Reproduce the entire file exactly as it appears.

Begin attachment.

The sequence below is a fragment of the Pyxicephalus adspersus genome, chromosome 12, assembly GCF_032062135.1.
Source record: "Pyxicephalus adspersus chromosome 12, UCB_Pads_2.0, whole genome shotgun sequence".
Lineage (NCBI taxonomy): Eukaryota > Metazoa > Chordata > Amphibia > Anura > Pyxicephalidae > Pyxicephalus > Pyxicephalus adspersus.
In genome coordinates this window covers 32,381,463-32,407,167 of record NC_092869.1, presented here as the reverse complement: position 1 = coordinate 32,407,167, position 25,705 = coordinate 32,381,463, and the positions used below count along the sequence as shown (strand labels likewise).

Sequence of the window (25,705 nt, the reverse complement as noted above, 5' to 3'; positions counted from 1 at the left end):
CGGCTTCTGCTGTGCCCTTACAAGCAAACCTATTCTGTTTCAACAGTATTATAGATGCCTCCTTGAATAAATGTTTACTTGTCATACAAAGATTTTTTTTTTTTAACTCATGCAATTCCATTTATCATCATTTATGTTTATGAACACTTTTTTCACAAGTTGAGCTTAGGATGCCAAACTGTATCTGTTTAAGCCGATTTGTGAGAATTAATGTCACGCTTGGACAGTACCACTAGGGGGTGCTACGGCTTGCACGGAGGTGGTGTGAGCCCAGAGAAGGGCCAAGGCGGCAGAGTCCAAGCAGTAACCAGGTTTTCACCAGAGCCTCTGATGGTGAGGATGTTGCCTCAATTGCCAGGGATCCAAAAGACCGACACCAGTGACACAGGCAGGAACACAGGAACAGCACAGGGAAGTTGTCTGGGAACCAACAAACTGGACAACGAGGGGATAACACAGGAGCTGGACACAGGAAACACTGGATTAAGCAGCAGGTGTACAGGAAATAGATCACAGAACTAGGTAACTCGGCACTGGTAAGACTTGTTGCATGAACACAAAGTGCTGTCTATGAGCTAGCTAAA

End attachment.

The sequence below is a fragment of the Pyxicephalus adspersus genome, chromosome 12, assembly GCF_032062135.1.
Source record: "Pyxicephalus adspersus chromosome 12, UCB_Pads_2.0, whole genome shotgun sequence".
Lineage (NCBI taxonomy): Eukaryota > Metazoa > Chordata > Amphibia > Anura > Pyxicephalidae > Pyxicephalus > Pyxicephalus adspersus.
In genome coordinates this window covers 32,381,463-32,407,167 of record NC_092869.1, presented here as the reverse complement: position 1 = coordinate 32,407,167, position 25,705 = coordinate 32,381,463, and the positions used below count along the sequence as shown (strand labels likewise).

Sequence of the window (25,705 nt, the reverse complement as noted above, 5' to 3'; positions counted from 1 at the left end):
CGGCTTCTGCTGTGCCCTTACAAGCAAACCTATTCTGTTTCAACAGTATTATAGATGCCTCCTTGAATAAATGTTTACTTGTCATACAAAGATTTTTTTTTTTTAACTCATGCAATTCCATTTATCATCATTTATGTTTATGAACACTTTTTTCACAAGTTGAGCTTAGGATGCCAAACTGTATCTGTTTAAGCCGATTTGTGAGAATTAATGTCACGCTTGGACAGTACCACTAGGGGGTGCTACGGCTTGCACGGAGGTGGTGTGAGCCCAGAGAAGGGCCAAGGCGGCAGAGTCCAAGCAGTAACCAGGTTTTCACCAGAGCCTCTGATGGTGAGGATGTTGCCTCAATTGCCAGGGATCCAAAAGACCGACACCAGTGACACAGGCAGGAACACAGGAACAGCACAGGGAAGTTGTCTGGGAACCAACAAACTGGACAACGAGGGGATAACACAGGAGCTGGACACAGGAAACACTGGATTAAGCAGCAGGTGTACAGGAAATAGATCACAGAACTAGGTAACTCGGCACTGGTAAGACTTGTTGCATGAACACAAAGTGCTGTCTATGAGCTAGCTAAA